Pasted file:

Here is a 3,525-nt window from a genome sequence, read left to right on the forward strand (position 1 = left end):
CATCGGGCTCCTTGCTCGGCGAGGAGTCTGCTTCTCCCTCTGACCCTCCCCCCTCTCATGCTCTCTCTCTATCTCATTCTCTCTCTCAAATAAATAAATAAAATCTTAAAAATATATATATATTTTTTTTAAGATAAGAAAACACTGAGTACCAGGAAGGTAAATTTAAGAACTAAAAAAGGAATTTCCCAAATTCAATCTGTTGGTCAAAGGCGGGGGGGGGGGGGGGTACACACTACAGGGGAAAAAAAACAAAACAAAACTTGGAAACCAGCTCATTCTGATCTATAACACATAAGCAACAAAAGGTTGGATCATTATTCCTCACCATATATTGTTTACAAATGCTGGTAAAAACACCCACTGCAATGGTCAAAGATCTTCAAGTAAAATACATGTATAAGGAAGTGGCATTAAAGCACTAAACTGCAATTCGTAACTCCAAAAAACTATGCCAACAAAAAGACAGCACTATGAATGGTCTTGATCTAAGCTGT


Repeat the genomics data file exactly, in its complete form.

Here is a 3,525-nt window from a genome sequence, read left to right on the forward strand (position 1 = left end):
CATCGGGCTCCTTGCTCGGCGAGGAGTCTGCTTCTCCCTCTGACCCTCCCCCCTCTCATGCTCTCTCTCTATCTCATTCTCTCTCTCAAATAAATAAATAAAATCTTAAAAATATATATATATTTTTTTTAAGATAAGAAAACACTGAGTACCAGGAAGGTAAATTTAAGAACTAAAAAAGGAATTTCCCAAATTCAATCTGTTGGTCAAAGGCGGGGGGGGGGGGGGGTACACACTACAGGGGAAAAAAAACAAAACAAAACTTGGAAACCAGCTCATTCTGATCTATAACACATAAGCAACAAAAGGTTGGATCATTATTCCTCACCATATATTGTTTACAAATGCTGGTAAAAACACCCACTGCAATGGTCAAAGATCTTCAAGTAAAATACATGTATAAGGAAGTGGCATTAAAGCACTAAACTGCAATTCGTAACTCCAAAAAACTATGCCAACAAAAAGACAGCACTATGAATGGTCTTGATCTAAGCTGT